Life Without

by Kris Crenwelge


After her mother dies of cancer, a precocious preteen struggles to define life without her, battling grief, her unconventional Choctaw grandmother, a make-or-break talent show, and a terrible homemade clown costume in her quest to reinvent herself and make friends at a brand-new school.


The two biggest life-defining moments for me happened when I was 10: My mother died of cancer, and, afterward, my Camel-smoking, Vegas-slots-playing maternal Choctaw grandmother moved in to help my dad raise me and my younger siblings into adulthood. Granny both delighted and tortured me until her death at the age of 90. I write about growing up with Granny in my personal essays and also perform them as a comedic storyteller. I thought, what if heightened the experience and created a dark comedy about it?

Life Without is a coming-of-age dramedy in the vein of My So-Called Life and The Wonder Years with a little of The End of the F-ing World thrown in. Week to week we follow Kim Grenvallier, her grandmother, Marie, her grandfather, dad and younger siblings as they learn how to live with each other after losing the centrifuge of their family. It’s not a kids’ show. It’s for anyone who has lost a parent or family member and specifically explores the unique grief process of motherless daughters.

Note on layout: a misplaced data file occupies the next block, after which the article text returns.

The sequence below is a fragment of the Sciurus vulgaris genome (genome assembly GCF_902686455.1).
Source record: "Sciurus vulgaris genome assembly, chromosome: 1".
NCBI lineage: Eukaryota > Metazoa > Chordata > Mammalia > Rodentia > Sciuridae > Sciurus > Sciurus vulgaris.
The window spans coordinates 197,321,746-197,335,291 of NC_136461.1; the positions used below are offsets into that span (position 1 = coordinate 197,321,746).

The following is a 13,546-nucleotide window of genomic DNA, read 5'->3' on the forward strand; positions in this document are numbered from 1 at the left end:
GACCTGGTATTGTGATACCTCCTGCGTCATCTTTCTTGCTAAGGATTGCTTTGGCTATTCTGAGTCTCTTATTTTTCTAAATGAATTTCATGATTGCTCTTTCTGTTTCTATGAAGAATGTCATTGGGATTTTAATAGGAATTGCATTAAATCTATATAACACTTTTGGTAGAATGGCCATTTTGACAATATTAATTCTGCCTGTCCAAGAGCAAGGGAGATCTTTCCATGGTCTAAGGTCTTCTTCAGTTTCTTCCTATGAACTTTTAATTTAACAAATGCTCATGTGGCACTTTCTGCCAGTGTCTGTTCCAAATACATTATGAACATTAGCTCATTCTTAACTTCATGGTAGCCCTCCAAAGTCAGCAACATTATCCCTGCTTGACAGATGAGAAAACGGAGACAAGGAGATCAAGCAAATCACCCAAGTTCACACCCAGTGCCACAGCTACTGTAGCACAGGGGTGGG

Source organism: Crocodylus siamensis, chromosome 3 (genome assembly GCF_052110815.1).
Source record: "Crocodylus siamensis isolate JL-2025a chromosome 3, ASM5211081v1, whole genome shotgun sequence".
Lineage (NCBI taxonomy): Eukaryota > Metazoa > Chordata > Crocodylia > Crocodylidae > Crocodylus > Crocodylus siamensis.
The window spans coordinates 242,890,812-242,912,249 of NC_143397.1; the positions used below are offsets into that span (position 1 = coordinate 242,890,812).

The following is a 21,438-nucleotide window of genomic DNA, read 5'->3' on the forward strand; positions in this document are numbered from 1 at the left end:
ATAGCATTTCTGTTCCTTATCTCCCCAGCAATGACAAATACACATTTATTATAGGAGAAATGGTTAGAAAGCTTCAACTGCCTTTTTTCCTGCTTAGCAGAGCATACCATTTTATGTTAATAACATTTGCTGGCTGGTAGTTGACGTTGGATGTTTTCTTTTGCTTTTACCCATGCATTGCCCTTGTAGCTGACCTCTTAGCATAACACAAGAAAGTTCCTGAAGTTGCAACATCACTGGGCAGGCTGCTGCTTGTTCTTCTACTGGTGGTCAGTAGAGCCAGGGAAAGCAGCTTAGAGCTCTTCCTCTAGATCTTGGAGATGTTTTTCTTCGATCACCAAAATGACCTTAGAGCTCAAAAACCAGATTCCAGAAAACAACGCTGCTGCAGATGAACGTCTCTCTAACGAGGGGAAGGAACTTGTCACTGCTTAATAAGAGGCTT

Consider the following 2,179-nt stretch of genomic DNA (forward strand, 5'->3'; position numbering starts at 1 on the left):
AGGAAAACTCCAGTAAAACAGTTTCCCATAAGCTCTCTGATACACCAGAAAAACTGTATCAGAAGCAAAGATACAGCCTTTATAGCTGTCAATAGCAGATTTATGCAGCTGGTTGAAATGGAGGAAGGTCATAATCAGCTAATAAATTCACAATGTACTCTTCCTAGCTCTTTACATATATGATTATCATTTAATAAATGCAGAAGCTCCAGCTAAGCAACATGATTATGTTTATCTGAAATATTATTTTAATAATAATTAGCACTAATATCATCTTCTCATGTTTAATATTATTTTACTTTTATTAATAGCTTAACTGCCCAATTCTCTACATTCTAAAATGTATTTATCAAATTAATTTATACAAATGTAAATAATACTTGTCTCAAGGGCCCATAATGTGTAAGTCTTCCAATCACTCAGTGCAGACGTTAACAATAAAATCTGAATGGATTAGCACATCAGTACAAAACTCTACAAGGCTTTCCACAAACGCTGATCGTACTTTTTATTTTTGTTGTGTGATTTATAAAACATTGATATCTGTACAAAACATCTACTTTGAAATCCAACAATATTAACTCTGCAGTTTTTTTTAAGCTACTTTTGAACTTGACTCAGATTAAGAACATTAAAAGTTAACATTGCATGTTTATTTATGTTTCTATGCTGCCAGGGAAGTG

When Kim Grenvallier’s mother, Penny, dies, she and her family—her rocket-scientist dad, Otto; little sister, Lori; baby brother, Mark; and her maternal grandparents, Marie and Bill—try to return to normal, which is impossible. Everyone spins out of control, including Kim, who steals Penny’s wedding ring at the funeral, and Kim’s world blows apart when Otto tells her he’s moving the family to Houston to live with Marie and Bill.

In Houston, Kim fibs, telling Lacey Lackey, the most popular girl in sixth grade, that Penny’s an undercover sleuth like Nancy Drew. Lacey invites Kim to her birthday party. Kim’s worried when she realizes it’s not just a birthday party—it’s also a talent show. And Kim has no talent. Marie offers to help; desperate, Kim accepts. Marie convinces Kim to dress up as a clown with a super-lame act. Kim wears Penny’s ring on a chain, hidden under her costume, for good luck.

At the party, Kim unravels as the girls ask about Penny. Her performance is disastrous. Afterward, the girls celebrate while Kim, at rock bottom, realizes Penny’s ring is missing. Penny’s loss rushes back as Kim melts down. When the truth comes out that Penny’s dead, Kim’s afraid she’ll be friendless forever. Miraculously, girls rally around her. Kim’s elated to find friends…but never finds the ring.

The next day, Marie opens up her jewelry box—she has Penny’s ring, which fell off when Kim exited Marie’s car. Marie puts it on, hiding it under her blouse.


coming-of-age, dark comedy, dramedy

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